Culture runs through Kyoto’s veins. Don’t be fooled by the concrete-chic railway station: Japan’s ancient capital is a treasure chest of history, mercifully spared destruction throughout the ages and beautifully framed by mountains. It’s the city that best conjures the Japan of the imagination: magnificent vermillion temples, perfectly pruned gardens, winding lamp-lit streets and shuffling geisha. Yes, there are modern malls and tacky souvenirs, but wander a while and you’ll soon stumble upon street corner shrines or kimono-clad locals haggling at markets.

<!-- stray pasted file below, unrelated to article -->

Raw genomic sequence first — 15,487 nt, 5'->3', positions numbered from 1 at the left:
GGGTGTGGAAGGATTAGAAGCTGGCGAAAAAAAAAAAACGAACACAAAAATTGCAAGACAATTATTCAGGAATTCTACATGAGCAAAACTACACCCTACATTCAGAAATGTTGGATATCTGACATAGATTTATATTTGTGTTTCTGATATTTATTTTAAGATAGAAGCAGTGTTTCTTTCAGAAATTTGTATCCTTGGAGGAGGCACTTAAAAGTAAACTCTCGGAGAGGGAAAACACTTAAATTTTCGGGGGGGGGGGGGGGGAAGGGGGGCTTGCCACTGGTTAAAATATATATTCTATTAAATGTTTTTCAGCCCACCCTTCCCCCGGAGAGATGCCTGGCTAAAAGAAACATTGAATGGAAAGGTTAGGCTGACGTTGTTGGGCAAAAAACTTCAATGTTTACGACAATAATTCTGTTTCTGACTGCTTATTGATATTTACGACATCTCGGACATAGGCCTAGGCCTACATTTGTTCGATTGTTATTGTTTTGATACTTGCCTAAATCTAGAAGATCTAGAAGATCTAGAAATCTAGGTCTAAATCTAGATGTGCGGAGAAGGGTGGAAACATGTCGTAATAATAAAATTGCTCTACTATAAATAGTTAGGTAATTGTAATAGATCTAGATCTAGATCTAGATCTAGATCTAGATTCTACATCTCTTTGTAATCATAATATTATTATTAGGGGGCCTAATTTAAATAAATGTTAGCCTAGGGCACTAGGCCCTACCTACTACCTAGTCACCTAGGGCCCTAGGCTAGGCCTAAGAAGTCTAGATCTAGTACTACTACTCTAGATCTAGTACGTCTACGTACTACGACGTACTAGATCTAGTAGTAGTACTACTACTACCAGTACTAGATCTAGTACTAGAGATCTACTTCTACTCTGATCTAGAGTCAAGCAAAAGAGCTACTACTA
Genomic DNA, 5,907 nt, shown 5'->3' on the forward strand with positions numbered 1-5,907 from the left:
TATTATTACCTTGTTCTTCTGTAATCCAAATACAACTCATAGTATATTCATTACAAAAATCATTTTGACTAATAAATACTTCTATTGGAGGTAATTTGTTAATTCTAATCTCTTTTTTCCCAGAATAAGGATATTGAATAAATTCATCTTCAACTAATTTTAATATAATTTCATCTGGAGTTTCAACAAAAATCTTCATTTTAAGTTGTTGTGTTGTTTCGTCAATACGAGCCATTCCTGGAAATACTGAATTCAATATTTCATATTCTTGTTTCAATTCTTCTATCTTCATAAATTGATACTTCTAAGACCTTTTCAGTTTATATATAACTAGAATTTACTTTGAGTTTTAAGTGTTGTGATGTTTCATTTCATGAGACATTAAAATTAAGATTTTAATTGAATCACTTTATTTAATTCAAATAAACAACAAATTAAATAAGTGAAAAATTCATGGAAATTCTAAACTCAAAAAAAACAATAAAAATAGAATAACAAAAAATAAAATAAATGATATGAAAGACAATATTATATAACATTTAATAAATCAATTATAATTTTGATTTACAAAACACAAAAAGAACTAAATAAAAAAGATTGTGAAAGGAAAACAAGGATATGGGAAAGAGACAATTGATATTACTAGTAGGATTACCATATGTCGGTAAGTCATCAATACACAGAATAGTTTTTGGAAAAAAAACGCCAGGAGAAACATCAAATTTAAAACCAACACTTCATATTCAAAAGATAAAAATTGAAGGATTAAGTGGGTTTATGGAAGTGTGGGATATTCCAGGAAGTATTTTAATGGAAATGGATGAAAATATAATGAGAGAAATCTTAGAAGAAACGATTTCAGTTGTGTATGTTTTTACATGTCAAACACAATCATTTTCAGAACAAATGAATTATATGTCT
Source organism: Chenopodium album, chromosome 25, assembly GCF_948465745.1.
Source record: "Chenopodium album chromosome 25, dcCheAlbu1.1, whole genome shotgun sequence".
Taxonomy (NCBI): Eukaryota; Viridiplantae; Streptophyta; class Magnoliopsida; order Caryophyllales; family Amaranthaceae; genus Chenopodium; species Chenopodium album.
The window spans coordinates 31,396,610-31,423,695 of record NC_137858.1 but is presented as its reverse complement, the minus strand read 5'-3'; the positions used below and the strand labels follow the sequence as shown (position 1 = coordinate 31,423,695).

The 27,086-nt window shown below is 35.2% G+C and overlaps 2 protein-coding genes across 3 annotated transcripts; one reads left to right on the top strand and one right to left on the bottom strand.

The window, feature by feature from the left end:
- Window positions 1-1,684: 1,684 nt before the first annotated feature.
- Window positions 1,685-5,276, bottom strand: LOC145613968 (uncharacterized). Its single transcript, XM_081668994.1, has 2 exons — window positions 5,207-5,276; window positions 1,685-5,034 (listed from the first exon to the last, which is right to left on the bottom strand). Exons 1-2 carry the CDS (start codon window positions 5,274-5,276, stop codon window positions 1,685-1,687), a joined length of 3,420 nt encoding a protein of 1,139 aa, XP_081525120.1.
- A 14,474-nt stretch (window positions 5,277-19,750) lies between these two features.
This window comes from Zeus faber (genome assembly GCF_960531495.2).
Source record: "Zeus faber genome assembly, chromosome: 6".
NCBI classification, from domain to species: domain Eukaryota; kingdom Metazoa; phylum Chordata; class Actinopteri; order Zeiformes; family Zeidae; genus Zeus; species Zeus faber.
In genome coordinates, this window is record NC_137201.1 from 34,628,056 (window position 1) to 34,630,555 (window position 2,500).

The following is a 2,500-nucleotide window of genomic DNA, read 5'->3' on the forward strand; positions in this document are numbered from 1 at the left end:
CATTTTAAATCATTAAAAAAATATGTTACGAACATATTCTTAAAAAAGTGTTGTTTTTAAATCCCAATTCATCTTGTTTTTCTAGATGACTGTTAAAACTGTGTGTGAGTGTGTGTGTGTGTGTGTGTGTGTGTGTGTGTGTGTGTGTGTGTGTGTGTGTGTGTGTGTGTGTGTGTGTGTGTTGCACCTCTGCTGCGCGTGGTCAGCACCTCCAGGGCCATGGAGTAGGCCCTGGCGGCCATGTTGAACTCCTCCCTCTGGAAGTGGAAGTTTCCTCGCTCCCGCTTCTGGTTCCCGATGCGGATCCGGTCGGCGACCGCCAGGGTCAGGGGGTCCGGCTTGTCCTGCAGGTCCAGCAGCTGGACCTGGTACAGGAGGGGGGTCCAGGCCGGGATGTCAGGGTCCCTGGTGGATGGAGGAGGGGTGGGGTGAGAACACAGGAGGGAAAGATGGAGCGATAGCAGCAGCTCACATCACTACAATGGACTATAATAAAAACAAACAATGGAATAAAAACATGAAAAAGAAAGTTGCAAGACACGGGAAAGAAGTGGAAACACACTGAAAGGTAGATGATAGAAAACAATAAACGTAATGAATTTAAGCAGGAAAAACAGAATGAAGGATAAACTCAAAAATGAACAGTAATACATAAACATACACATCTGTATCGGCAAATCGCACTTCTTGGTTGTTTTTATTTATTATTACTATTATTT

Once the centre of everything from politics and religion to art and food, the city lays claim to the beginnings of many Japanese staples - from the tea ceremony to Kabuki – and houses a staggering 2,000 temples and shrines. Thanks to its cultural credentials, it sometimes swarms with an almost intolerable number of visitors, especially during the spring blossoms and autumn turn. We prefer to visit in the winter, when the city is quieter - and at its most authentic and you might just get to see the glittery golden pavilion of kinkaku-ji rising from a sea of snow.